Before we get to the final portion, I’d like to talk just a touch more about why someone would try a bluff. The short answer is simple: It increases your chances of winning. There’s really no other reason to gamble, other than you think the odds are in your favor. I bring this up for two reasons: One, the situations where a bluff or trap is appropriate come up more often than people think, if one looks for them. Two, it’s still far more likely that the best play is something straightforward. Bluff when you’re supposed to, play normally for the rest. Why mention this at all? Because there are some people who need no encouragement at all to attempt to trap.
Poker, the so-called “other game,” has an ailment known as Fancy Play Syndrome (FPS). FPS is the condition of making gigantic, intricate plays solely for the purpose of being the intellectual giant, rather than actually increasing the amount you win. A triple-reverse over-the-shoulder checkraise sounds neat and deceptive, but if you could have made more with simplistic betting, it was the wrong move. Yet despite this truth, some poker players are drawn to pointless intricacy. The reason for this varies, but in my experience it usually boils down to because they can. That is to say, a person takes pride in their tricking abilities, and wants to utilize the talent as much as possible. The problem with that is simple. Once again, if it doesn’t give you the greatest chance to win, it’s the wrong move. There are times for the crazy plays, but sufferers of FPS try to pull something off way more than the situation calls for.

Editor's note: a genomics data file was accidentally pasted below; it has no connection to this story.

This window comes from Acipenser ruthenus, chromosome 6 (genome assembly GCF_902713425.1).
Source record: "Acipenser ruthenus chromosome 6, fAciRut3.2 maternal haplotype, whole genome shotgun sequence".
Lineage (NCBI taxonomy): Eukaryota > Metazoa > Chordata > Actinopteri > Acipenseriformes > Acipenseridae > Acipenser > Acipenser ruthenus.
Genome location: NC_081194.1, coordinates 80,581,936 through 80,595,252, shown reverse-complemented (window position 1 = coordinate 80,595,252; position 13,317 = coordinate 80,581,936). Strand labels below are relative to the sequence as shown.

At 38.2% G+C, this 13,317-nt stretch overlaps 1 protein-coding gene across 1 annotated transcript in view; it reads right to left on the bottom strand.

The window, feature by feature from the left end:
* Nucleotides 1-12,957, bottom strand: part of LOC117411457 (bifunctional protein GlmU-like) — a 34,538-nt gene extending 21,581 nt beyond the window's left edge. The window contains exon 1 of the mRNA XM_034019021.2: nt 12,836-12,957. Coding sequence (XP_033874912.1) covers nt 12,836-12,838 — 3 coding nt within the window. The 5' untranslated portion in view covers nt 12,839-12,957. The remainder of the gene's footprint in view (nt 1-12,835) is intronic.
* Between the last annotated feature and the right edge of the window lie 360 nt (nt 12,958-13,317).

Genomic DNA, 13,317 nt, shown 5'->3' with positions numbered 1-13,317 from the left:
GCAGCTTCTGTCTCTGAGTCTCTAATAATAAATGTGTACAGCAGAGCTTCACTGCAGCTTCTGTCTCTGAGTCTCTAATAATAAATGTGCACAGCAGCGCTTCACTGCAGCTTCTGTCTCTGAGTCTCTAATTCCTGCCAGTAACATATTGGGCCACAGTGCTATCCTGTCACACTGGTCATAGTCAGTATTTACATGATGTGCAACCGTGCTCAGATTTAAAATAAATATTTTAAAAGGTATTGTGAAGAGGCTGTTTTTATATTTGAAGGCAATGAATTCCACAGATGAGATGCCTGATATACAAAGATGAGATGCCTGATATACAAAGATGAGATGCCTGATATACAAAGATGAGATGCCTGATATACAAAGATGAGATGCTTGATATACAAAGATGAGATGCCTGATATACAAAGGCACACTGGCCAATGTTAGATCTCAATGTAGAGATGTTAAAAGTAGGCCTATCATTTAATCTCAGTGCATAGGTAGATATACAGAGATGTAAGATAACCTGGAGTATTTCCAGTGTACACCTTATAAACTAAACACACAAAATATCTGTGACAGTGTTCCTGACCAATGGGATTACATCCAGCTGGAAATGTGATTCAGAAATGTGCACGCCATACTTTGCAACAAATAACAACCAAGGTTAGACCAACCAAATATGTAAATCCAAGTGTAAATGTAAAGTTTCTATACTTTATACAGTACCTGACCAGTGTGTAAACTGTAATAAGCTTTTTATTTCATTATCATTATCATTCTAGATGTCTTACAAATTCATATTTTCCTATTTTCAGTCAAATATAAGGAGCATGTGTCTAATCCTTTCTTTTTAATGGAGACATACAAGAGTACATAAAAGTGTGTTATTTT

There are parallels in Magic. Some people – perhaps you know them – will try to bluff and deceive as much as humanly possible. A person at a Limited PTQ will brag loudly about all their bomby rares or lie about what colors they’re playing. This is the type of player who will go to tap two Islands, and then graciously allow the spell to resolve. Every time!
Five minutes later...
Villain: “I’ll allow it.”
|“* It is a violation of DCI rules to ever deceive your opponent about the game state. That includes, but is not limited to, lying about your life total, whether you played a land in a turn, the power and toughness of a heavily enchanted creature, etc. Bluffing is sanctioned by the rules. Cheating is not.”|
Hero: “You’re at 1 life, right?”
Villain: “No. I mean yes.” *
Hero: “And you’re tapped out, and have no cards in hand?”
Villain: “Looks like.”
Hero: “K, I’m going to Urza’s Rage you.”
Hero: “With kicker.”
Hero: “With Sulfuric Vortex in play.”
Five minutes later...
Villain: “I’ll allow it.”